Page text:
2016 marked the first time Georgia’s own Terrapin Brewing placed their imperial oatmeal stout Wake-N-Bake into cans, and was one of the first times that we in Ohio were easily able to get their products. The Wake-N-Bake is a delectable beer with a strong coffee flavor, due to the contributions from Jittery Joe’s Coffee. Continue reading “Wake-N-Bake (Terrapin Brewing)”
Ballast Point has changed up what imbibers should expect from the stout format. With their Red Velvet – Nitro, the beer pours with a red coloration, only a small amount of off-white head. There is a good amount of sweetness that is paralleled well with a hint of bitterness. The “golden stout” style tends to go more into the sweet side of things, but Ballast Point has done well to remove this tendency with the bit of hop bitters. The sweet / bitter dichotomy that is present with Red Velvet means that the beer remains fresh, no matter where one may be at with their session. For those looking for the inky blackness of the deepest, darkest stouts,l they will not be able to find it in Red Velvet. The more nuanced flavor of the golden version of a stout means that even those that are fans of pilseners and lagers will find something that they can appreciate with this Ballast Point offering. Continue reading “Red Velvet – Nitro (Ballast Point)”
This imperial Stout is a masterfully balanced blend of dark chocolate, tobacco, figs and leather. There is a dark brown to nearly blackish coloration for this beer with a small amount of tan head that pours on the top of a glass. Marshal Zhukov’s Penultimate Push invites individuals in with a sweet nose and an initial sip will yield hints of coffee and caramel. Cigar City has hidden the alcohol bite well here, ensuring that this brew flows like water. There is a certain depth to Marshal Zhukov’s Penultimate Push that will yield a number of twists and turns as the brew continues to warm to room temperature. I believe that the inclusion of coffee and vanilla to this beer adds considerable depth to an already complex offering. Continue reading “Marshal Zhukov’s Penultimate Push (Cigar City Brewing)”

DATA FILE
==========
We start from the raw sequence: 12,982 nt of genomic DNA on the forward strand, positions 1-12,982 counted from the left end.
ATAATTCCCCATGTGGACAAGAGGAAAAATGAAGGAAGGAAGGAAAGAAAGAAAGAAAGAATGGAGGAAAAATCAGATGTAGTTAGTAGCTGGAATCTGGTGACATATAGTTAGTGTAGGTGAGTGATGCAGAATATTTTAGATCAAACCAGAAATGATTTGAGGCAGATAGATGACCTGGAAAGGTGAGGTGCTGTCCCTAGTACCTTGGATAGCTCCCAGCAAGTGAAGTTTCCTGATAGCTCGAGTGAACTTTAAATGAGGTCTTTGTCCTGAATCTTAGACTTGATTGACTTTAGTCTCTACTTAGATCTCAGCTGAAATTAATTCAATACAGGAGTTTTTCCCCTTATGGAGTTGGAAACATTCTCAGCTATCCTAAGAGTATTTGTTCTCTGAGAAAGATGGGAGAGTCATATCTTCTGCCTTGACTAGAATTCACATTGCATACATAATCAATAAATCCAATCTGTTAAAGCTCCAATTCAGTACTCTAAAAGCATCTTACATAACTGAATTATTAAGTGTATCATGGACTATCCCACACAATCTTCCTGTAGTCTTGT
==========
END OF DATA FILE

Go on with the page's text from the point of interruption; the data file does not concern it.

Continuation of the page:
There has been a shift over the course of the last few years regarding the flavor profile that is most desired when it comes to an India Pale Ale. In the late nineties and into the oughts, the dominant flavors one could taste included piney and citrus elements, with enough in the way of bitter to act as a refresher. In the course of the last few years, breweries have increasingly amped up the “juicy” side of the style. While a number of beer writers have hammered home the idea of a Northeast-style IPA as amenable, I feel that Full Sail’s latest effort, Ipapaya, is able to keep up with the juicy side of things while still having enough bitter to make for a dense and delectable experience each time someone cracks open a bottle.
The beer pours with a light yellow coloration and a fair amount of off-white head; there is a bit of lacing in this beer. One is immediately hit with the sweeter elements of the papaya the first time that they take a sip. The overall mouth feel changes over the course of this initial pull; bits of hay and straw act as an intermediary before the more assertive side of the hops come out. I like how consistent the flavor profile of Ipapaya is; where some of the sharpness of an IPA disappears when it warms, Full Sail’s brew is able to keep its overall flavor profile in focus from the beginning to the end of each beer.
Over the last few years, we have reviewed a number of Full Sail’s offerings including their ESB, Session Cream Ale, Bock, IPA, Wassail and Bourbon Barrel Aged Imperial Stout. For more information about the year-round, seasonal, and special offerings that Full Sail releases, check out their website and social media profiles.
Ipapaya (Full Sail Brewing) / 6.2% ABV / 58 ABV / Seasonal / http://www.fullsailbrewing.com/ / https://www.facebook.com/Full-Sail-Brewing-Company-60072986984/ / https://twitter.com/FullSailBrewing
Without ReGarde was Good Nature’s 4th Anniversary Ale, and is a brew that is as large and magnificent as the celebration indicates. The beer pours with a orange-brown coloration and a small amount of light brown head that laces down the glass. One is immediately presented with a good amount of bitterness owing to the hop presence; the brewery uses a bit over two pounds of hops during the dry hopping process that gives Without ReGarde its sharpness. Good Nature is able to jazz up this Biere de Garde with a bit of Lactobacillus through a kettle souring process. Continue reading “Without ReGarde (Dry Hopped Sour Ale)”